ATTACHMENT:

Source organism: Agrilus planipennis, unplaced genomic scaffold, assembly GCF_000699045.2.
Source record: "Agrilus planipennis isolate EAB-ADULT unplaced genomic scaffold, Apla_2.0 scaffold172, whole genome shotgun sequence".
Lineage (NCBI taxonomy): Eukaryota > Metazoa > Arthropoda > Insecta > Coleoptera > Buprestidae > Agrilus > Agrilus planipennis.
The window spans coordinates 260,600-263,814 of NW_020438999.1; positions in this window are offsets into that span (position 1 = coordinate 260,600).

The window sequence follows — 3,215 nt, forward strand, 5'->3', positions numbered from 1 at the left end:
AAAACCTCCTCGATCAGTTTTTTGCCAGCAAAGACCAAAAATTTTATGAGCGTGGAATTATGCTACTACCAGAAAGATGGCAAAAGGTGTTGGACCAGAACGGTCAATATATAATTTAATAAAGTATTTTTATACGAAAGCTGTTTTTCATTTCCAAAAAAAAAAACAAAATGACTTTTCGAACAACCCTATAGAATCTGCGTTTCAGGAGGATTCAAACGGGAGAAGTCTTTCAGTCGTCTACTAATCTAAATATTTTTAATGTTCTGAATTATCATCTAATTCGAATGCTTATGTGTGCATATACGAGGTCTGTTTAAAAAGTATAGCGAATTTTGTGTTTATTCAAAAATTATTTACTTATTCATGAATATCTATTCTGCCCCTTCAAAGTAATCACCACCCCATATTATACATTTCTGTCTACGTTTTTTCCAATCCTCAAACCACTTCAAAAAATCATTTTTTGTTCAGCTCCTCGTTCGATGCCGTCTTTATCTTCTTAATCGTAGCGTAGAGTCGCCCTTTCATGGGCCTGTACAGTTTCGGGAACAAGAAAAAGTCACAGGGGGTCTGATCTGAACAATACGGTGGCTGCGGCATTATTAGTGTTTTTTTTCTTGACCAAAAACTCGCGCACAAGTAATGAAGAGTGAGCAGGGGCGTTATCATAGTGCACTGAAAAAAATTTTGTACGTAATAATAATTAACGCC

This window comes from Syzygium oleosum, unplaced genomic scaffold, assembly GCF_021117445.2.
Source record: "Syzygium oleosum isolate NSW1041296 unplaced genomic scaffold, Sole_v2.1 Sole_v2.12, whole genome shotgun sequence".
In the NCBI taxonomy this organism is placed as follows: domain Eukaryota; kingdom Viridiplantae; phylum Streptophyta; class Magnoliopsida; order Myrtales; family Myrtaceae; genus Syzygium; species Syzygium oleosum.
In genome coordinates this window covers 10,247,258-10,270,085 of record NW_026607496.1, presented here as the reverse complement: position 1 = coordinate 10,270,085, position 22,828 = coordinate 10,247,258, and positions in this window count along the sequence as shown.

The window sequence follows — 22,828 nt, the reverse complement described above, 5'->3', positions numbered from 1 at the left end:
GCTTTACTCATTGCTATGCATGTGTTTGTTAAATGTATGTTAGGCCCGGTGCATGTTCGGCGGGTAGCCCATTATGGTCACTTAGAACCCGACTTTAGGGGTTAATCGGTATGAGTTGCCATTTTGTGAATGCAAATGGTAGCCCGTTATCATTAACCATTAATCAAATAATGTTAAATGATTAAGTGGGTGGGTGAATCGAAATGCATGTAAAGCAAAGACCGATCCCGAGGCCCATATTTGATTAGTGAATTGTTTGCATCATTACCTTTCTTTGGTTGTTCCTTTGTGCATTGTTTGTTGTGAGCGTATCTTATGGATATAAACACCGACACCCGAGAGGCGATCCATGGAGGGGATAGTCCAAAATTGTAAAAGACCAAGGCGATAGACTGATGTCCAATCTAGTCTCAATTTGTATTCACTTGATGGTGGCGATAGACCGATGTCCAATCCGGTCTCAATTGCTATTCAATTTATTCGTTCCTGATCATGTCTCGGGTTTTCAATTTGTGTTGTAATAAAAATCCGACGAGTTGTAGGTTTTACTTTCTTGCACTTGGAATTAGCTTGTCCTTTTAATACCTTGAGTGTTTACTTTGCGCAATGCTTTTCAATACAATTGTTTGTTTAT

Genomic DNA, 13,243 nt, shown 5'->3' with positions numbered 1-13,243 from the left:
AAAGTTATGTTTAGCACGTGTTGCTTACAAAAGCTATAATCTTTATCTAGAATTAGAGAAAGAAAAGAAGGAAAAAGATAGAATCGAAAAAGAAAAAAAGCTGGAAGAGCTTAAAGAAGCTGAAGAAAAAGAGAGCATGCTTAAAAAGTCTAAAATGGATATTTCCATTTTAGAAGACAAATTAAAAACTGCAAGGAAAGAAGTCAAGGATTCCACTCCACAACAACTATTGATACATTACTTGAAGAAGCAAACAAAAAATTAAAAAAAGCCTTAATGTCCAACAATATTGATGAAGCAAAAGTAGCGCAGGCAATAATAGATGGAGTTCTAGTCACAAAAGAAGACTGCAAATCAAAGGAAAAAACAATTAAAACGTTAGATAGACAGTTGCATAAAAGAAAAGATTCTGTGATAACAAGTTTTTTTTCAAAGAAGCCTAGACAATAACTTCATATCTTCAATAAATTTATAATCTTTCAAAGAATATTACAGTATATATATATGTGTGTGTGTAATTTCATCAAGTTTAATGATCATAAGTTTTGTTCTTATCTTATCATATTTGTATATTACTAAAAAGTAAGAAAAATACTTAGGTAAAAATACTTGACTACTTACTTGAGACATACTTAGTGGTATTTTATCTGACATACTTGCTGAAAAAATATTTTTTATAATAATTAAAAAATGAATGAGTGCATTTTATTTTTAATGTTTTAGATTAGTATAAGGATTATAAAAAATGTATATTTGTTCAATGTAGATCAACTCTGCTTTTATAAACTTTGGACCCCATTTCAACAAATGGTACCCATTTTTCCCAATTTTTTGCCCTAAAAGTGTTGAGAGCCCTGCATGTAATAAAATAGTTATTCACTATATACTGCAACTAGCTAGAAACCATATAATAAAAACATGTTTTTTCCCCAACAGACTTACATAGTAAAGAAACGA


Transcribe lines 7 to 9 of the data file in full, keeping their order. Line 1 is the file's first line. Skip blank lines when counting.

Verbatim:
This window comes from Syzygium oleosum, unplaced genomic scaffold, assembly GCF_021117445.2.
Source record: "Syzygium oleosum isolate NSW1041296 unplaced genomic scaffold, Sole_v2.1 Sole_v2.12, whole genome shotgun sequence".
In the NCBI taxonomy this organism is placed as follows: domain Eukaryota; kingdom Viridiplantae; phylum Streptophyta; class Magnoliopsida; order Myrtales; family Myrtaceae; genus Syzygium; species Syzygium oleosum.